Associate Professor, Department of Neuroscience, Johns Hopkins University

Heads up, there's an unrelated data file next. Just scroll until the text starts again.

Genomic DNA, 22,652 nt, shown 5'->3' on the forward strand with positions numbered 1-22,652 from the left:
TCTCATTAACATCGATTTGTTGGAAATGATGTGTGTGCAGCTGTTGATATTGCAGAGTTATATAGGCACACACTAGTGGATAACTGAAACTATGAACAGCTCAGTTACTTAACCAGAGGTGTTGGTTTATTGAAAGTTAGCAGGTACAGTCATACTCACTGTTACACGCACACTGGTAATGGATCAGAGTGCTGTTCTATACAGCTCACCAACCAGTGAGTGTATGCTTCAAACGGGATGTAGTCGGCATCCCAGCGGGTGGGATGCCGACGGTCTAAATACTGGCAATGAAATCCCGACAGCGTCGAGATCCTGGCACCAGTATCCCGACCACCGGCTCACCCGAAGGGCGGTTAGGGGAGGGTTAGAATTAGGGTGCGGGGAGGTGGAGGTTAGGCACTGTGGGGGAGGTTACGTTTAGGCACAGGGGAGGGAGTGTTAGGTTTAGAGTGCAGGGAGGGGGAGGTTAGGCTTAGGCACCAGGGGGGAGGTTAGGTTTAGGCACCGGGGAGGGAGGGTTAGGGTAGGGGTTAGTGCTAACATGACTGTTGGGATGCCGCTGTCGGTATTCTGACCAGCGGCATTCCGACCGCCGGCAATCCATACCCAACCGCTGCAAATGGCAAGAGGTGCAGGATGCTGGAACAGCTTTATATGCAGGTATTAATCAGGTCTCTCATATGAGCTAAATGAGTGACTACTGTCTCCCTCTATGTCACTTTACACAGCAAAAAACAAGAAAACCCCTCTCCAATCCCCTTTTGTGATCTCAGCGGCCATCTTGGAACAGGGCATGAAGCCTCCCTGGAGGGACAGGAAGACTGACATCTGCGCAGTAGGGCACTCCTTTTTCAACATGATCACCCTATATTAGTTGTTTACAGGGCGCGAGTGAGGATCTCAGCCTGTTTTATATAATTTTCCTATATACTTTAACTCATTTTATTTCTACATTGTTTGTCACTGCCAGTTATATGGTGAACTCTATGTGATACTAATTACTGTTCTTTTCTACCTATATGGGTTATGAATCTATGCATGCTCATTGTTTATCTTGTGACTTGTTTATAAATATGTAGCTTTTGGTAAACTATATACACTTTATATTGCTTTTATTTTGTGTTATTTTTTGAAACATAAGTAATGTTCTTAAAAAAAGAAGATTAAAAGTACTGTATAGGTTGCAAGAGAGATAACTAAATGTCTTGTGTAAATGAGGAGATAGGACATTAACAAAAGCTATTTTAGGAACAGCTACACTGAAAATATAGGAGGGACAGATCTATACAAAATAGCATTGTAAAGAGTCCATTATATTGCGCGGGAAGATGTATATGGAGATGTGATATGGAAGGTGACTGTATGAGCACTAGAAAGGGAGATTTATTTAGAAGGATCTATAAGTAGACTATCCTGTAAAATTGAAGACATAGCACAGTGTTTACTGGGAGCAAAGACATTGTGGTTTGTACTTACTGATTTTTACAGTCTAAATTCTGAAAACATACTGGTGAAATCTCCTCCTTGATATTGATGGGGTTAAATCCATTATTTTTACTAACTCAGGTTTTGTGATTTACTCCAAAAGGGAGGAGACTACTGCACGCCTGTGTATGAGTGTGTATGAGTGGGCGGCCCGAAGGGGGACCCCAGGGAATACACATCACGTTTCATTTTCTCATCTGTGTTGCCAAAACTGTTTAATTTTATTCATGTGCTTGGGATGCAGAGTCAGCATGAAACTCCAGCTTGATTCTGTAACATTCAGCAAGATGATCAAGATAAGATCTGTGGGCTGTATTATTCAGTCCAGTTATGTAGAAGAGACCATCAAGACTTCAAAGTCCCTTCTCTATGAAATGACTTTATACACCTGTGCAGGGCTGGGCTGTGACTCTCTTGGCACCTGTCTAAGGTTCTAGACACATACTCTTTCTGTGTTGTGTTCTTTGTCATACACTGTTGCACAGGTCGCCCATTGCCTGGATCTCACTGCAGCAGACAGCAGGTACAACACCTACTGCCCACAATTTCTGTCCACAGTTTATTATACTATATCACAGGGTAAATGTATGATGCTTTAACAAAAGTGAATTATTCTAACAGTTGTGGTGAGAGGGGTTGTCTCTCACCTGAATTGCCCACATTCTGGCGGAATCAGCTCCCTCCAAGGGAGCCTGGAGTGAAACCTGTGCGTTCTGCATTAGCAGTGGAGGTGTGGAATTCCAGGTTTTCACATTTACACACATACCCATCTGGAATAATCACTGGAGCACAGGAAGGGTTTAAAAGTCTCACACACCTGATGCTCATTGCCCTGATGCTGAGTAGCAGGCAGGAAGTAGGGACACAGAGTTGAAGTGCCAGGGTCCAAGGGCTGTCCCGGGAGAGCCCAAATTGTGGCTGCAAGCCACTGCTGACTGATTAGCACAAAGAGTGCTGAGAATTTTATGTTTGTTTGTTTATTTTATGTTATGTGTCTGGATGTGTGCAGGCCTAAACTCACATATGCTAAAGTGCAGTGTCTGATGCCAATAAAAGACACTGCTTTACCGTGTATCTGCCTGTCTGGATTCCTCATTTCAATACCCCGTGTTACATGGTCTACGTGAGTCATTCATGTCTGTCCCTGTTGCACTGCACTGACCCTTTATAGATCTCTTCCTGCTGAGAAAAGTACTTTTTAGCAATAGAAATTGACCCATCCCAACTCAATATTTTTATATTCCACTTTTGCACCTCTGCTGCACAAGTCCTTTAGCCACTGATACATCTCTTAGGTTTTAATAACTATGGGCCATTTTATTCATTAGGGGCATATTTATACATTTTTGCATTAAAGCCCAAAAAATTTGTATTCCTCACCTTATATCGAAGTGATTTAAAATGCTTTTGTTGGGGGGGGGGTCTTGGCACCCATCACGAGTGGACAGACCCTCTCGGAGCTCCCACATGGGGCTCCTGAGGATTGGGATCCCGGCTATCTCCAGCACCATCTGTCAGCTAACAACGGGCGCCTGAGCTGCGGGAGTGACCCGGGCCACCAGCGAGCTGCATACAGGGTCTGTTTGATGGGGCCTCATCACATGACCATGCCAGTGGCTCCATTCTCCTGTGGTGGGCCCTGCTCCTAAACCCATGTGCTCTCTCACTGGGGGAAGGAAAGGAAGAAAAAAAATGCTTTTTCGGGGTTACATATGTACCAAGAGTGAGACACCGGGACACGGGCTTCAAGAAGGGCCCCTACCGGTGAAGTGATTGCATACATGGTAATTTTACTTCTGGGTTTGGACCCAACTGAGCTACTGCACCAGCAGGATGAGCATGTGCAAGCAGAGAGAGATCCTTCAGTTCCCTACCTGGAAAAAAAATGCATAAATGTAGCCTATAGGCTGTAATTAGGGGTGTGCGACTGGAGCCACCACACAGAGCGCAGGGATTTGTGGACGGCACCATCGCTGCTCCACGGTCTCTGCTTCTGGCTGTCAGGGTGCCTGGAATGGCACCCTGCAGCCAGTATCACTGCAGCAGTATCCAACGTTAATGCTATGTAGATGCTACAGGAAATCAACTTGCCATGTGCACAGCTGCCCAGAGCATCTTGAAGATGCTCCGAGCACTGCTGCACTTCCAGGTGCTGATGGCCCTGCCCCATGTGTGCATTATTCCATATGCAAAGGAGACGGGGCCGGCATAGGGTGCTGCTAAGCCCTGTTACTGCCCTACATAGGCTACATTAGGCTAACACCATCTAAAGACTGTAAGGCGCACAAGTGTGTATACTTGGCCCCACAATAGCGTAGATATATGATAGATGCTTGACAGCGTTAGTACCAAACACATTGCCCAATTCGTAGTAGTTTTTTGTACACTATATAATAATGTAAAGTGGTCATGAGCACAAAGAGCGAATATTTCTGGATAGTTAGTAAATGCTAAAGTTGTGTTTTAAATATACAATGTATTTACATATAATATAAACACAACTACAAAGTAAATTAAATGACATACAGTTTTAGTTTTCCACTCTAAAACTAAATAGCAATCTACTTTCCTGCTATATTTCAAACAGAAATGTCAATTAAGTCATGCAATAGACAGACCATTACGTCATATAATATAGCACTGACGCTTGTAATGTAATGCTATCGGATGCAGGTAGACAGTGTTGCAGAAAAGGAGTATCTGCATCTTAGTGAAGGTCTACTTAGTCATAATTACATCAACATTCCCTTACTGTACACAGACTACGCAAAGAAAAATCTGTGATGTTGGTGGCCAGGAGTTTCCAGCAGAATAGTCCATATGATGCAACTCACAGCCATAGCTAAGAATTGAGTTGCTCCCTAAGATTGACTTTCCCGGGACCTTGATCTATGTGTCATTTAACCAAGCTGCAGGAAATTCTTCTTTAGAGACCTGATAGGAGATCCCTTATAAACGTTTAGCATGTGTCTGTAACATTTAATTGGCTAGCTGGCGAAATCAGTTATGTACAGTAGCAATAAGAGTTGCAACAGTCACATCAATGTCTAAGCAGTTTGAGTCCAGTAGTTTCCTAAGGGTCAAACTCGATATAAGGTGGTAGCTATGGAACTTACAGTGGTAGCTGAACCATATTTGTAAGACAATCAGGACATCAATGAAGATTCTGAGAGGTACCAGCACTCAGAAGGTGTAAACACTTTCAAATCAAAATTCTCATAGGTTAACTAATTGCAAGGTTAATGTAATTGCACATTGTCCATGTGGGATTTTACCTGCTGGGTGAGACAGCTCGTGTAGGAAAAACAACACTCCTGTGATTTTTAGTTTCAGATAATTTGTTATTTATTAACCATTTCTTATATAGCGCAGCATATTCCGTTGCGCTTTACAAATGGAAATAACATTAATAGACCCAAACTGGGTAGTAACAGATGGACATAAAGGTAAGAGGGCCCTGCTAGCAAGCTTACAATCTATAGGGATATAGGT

Abstract: Decisions take place in dynamic environments. The nervous system must continually learn the best actions to obtain rewards. In the theoretical framework of optimal control and reinforcement learning, behavioral policies are updated by feedback arising from errors in the predicted reward. These reward prediction errors have been mapped to dopamine neurons in the midbrain, but it is unclear how the decision variables that generate policies themselves are represented and modulated. We trained mice on a dynamic foraging task, in which they freely chose between two alternatives that delivered reward with changing probabilities. We found that corticostriatal neurons, in the medial prefrontal cortex (mPFC), maintained persistent changes in firing rates that represented relative and total action values over long timescales. These are consistent with control signals used to drive flexible behavior. We next recorded from serotonin neurons in the dorsal raphe, to test the hypothesis that their signals could be used to modulate dynamic learning. We found that serotonin neurons represented a quantity related to reward uncertainty over long timescales (tens of seconds), consistent with a modulatory signal used to adjust learning of ongoing decision variables. Our results provide a quantitative link between serotonin neuron activity and behavior.
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